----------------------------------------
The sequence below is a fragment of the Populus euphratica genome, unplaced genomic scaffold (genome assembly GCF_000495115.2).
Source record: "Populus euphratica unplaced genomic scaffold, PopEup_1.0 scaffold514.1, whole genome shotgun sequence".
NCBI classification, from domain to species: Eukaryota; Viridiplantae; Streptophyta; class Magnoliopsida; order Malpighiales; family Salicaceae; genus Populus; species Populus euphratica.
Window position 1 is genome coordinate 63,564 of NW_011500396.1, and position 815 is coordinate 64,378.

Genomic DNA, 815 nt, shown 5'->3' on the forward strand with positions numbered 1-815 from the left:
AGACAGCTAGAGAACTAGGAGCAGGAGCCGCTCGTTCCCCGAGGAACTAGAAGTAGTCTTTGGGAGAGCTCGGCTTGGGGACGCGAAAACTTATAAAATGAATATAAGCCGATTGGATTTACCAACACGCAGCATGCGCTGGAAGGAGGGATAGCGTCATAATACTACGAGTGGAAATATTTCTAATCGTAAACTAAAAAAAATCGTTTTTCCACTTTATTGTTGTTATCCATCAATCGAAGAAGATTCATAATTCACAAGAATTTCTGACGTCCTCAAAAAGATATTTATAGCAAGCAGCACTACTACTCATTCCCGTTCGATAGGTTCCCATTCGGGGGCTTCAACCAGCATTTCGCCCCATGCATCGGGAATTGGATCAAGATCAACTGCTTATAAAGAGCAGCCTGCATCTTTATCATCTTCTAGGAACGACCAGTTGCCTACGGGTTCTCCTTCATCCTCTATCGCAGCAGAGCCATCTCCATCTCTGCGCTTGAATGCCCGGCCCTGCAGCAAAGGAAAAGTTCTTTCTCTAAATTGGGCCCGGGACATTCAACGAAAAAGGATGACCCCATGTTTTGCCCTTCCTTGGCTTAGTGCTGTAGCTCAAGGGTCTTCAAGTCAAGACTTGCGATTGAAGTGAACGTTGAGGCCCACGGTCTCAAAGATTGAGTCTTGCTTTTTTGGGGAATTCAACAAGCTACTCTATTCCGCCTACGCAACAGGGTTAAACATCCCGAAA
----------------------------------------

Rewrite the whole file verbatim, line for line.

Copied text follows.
The sequence below is a fragment of the Populus euphratica genome, unplaced genomic scaffold (genome assembly GCF_000495115.2).
Source record: "Populus euphratica unplaced genomic scaffold, PopEup_1.0 scaffold514.1, whole genome shotgun sequence".
NCBI classification, from domain to species: Eukaryota; Viridiplantae; Streptophyta; class Magnoliopsida; order Malpighiales; family Salicaceae; genus Populus; species Populus euphratica.
Window position 1 is genome coordinate 63,564 of NW_011500396.1, and position 815 is coordinate 64,378.

Genomic DNA, 815 nt, shown 5'->3' on the forward strand with positions numbered 1-815 from the left:
AGACAGCTAGAGAACTAGGAGCAGGAGCCGCTCGTTCCCCGAGGAACTAGAAGTAGTCTTTGGGAGAGCTCGGCTTGGGGACGCGAAAACTTATAAAATGAATATAAGCCGATTGGATTTACCAACACGCAGCATGCGCTGGAAGGAGGGATAGCGTCATAATACTACGAGTGGAAATATTTCTAATCGTAAACTAAAAAAAATCGTTTTTCCACTTTATTGTTGTTATCCATCAATCGAAGAAGATTCATAATTCACAAGAATTTCTGACGTCCTCAAAAAGATATTTATAGCAAGCAGCACTACTACTCATTCCCGTTCGATAGGTTCCCATTCGGGGGCTTCAACCAGCATTTCGCCCCATGCATCGGGAATTGGATCAAGATCAACTGCTTATAAAGAGCAGCCTGCATCTTTATCATCTTCTAGGAACGACCAGTTGCCTACGGGTTCTCCTTCATCCTCTATCGCAGCAGAGCCATCTCCATCTCTGCGCTTGAATGCCCGGCCCTGCAGCAAAGGAAAAGTTCTTTCTCTAAATTGGGCCCGGGACATTCAACGAAAAAGGATGACCCCATGTTTTGCCCTTCCTTGGCTTAGTGCTGTAGCTCAAGGGTCTTCAAGTCAAGACTTGCGATTGAAGTGAACGTTGAGGCCCACGGTCTCAAAGATTGAGTCTTGCTTTTTTGGGGAATTCAACAAGCTACTCTATTCCGCCTACGCAACAGGGTTAAACATCCCGAAA